Howard Jacobson awoke to the news of Trump’s victory in November. He had no newspaper column so, what could he do? Write a novel, said his wife, and he did, in six weeks. It is called Pussy, and it is a short and horrifying hypothetical biography of Donald Trump, now an infant prince called Fracassus, born into a noble family of property developers. Fracassus hates words. He hates women. He tweets. Jacobson throws every weapon — every word — he has into Pussy. He is the voice of the metropolitan liberal elite emitting a death rattle, and that is a grave calling.
I have loved Jacobson since he wrote this, in 2011, about the ‘new’ anti–Semitism: ‘Thus are Jews doubly damned: to the Holocaust itself and to the moral wasteland of having found no humanising redemption in its horrors.’ If I love his journalism, I cannot finish his novels because — and this is a very Jewish criticism — they are too evocative. Reading The Finkler Question — for which he won the Booker Prize in 2010 — made me want to hit my father with a spade.
In person, Jacobson isn’t noisy. His novels, which he ‘stole from his own life’ take it all, and leave him courteous and calm — except when he is talking about Trump, ‘the’ social media and Brexit. He is 75, but he looks younger. He speaks in a low Mancunian growl.
Jacobson is a child of two warring Jewish worlds, which make, by my count, three civilisations to be torn between, and the potential for three separate alienations. He has mined them all. ‘We are all our parents’ battlegrounds,’ he says. ‘Mine was very stark because my dad was unlettered, extraverted, vivacious.’ His father’s family were Ukrainian Jews: ‘The rabbis who did somersaults, the charismatics.’ He was a market trader, and a children’s magician: ‘Not a very good magician. The kids could see.’ His mother’s family were Lithuanian Jews: ‘Scientists, philosophers, students. They were shy, easily hurt, [and] withdrew into themselves. At family dos, the hokey cokey would come around and my father’s sisters would be screaming and my mother and her sister were shrunken in a corner.’ In 1961, he left grammar school for Downing College, Cambridge, to study under F.R. Leavis.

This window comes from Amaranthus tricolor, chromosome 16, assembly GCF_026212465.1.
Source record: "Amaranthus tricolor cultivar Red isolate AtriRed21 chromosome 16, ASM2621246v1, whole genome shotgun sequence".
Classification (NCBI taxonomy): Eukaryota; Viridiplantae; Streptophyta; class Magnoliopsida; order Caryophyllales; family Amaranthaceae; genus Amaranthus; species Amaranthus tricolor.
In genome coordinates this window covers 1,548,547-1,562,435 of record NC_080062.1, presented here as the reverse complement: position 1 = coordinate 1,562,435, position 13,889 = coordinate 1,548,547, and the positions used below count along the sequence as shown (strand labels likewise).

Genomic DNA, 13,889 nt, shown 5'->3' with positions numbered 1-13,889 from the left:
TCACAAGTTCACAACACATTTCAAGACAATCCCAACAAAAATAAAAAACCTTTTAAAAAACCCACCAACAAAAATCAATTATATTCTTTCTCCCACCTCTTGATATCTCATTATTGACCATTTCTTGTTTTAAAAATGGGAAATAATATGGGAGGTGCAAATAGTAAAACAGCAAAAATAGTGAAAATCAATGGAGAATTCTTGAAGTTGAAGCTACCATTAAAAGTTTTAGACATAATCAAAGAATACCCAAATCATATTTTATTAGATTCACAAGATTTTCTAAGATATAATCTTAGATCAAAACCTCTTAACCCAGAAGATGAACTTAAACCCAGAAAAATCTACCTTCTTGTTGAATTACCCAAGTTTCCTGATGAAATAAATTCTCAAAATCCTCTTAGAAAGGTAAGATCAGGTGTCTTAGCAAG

He was terribly shy: ‘I didn’t know how to make anything work for myself.’ He was self-destructive — or angry — enough to write a ‘violent, sexually deranged’ essay for Cambridge’s leading pacifist intellectual, and graduated with a 2:2; the neurotic’s degree.
‘Cambridge played into some of my own peculiar paranoia,’ he says now. ‘Something happens. Like Rip Van Winkle, I fall asleep, and then when I wake up everything has changed and I have got to catch up again. I always have that sense. If I go into any room and everybody knows one another and I don’t know them and they don’t know me.’
In his twenties he lived with wife, his baby, and his parents-in-law; he taught in a secondary school; he sold leather goods in Cambridge market. ‘I felt I had gone backwards,’ he says. So he left: ‘I took my little boy to school one morning and said, “Daddy won’t see you for a little while”, and flew to Australia to be with my friends.’